Bill to close ‘Delaware loophole’ will remain on hold in Pennsylvania

    Politicians call it a way to close the “Delaware tax loophole.” Businesses call it the “add-back provision.” Either way, the Pennsylvania House passed a measure last week that included measures to prevent companies from transferring profits to Delaware to avoid paying Pennsylvania taxes. That does not mean the bill will become law.

    While it also includes a number of tax reforms the business community has pushed for a long time, notes Sam Denisco of the Pennsylvania Chamber of Business and Industry, he says the complicated bill leaves the state’s businesses divided.

    “I’ve gotten a call from a company that’s said in seven years this is going to cost us $50 million, or $30 million. I’ve gotten a call from a company that said yeah we really like it because the rate’s getting lowered and we’re going to save $10 million over seven years,” Denisco said, explaining why the Chamber had declined to take a position on the legislation.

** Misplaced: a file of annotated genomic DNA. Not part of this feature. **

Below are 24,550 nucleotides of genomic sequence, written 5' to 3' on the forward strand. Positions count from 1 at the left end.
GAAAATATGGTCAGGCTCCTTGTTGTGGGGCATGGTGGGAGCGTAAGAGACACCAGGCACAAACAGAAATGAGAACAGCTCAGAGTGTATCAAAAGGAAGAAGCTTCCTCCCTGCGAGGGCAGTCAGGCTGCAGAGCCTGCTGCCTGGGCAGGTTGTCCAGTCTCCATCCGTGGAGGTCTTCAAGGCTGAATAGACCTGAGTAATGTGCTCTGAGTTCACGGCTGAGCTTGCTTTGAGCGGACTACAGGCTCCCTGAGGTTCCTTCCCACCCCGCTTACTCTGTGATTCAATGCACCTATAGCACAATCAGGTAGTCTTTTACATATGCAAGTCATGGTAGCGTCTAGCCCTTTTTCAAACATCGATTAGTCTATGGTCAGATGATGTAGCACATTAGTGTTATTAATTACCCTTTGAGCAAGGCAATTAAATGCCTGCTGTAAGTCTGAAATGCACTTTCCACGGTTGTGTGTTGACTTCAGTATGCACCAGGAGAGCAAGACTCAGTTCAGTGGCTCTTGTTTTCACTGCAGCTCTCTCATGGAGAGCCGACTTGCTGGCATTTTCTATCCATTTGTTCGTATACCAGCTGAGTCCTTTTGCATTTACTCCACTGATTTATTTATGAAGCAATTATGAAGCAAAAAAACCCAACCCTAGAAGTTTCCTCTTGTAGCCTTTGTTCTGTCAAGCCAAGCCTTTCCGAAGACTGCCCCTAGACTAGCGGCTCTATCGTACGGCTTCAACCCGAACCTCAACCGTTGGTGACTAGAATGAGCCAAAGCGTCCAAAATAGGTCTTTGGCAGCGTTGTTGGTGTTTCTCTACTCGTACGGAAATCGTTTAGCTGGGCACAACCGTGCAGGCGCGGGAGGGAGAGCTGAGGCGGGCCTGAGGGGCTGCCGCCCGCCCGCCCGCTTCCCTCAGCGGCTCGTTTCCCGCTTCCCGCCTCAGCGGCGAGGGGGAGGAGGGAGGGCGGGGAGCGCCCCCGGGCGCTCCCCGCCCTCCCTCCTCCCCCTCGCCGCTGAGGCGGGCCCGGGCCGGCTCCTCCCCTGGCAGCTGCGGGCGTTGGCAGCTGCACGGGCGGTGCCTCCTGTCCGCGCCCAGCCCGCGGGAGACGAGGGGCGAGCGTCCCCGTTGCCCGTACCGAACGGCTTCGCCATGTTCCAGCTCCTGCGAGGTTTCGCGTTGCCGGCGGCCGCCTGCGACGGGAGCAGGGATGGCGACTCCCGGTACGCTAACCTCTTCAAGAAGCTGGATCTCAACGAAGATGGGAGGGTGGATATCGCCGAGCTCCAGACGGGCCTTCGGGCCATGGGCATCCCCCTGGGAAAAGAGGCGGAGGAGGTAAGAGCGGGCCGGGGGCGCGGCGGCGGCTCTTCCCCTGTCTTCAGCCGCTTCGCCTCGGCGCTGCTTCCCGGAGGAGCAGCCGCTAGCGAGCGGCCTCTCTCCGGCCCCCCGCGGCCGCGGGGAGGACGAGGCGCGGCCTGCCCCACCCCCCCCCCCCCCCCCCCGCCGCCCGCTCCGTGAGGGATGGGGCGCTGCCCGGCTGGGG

After the House vote, Governor Corbett told reporters the state could not afford the tax reductions this year. Denisco said the Chamber would be more likely to support the bill, introduced by Republican legislator, Dave Reed, if it did not include the change to the Delaware provision.

    The Philadelphia Chamber has also approached the measure with caution. In a statement to WHYY before the vote, the Philadelphia Chamber said that: “The Delaware Holding Provision broadly effects the tax structure of Pennsylvania’s businesses with varying consequences,” but that it supported reductions to business taxes including the Capital Stock and Franchise tax. Critics of the tax bill, including the Pennsylvania Center for Budget and Policy, argue the bill should not include tax reductions while the state cuts social services.

    Director Sharon Wood said in a statement that the tax changes would “undermine the commonwealth’s ability to meet its obligations — and result in a long-term erosion to the quality of schools, colleges and public services.”

    Speaking in Philadelphia in late April, state Welfare Secretary Gary Alexander said he does not expect the Department would see additional revenue, even if the Corbett administration does take up closing the Delaware loophole. He said that if the Corbett administration supports a Delaware loophole bill, he would only expect a measure that is revenue-neutral.

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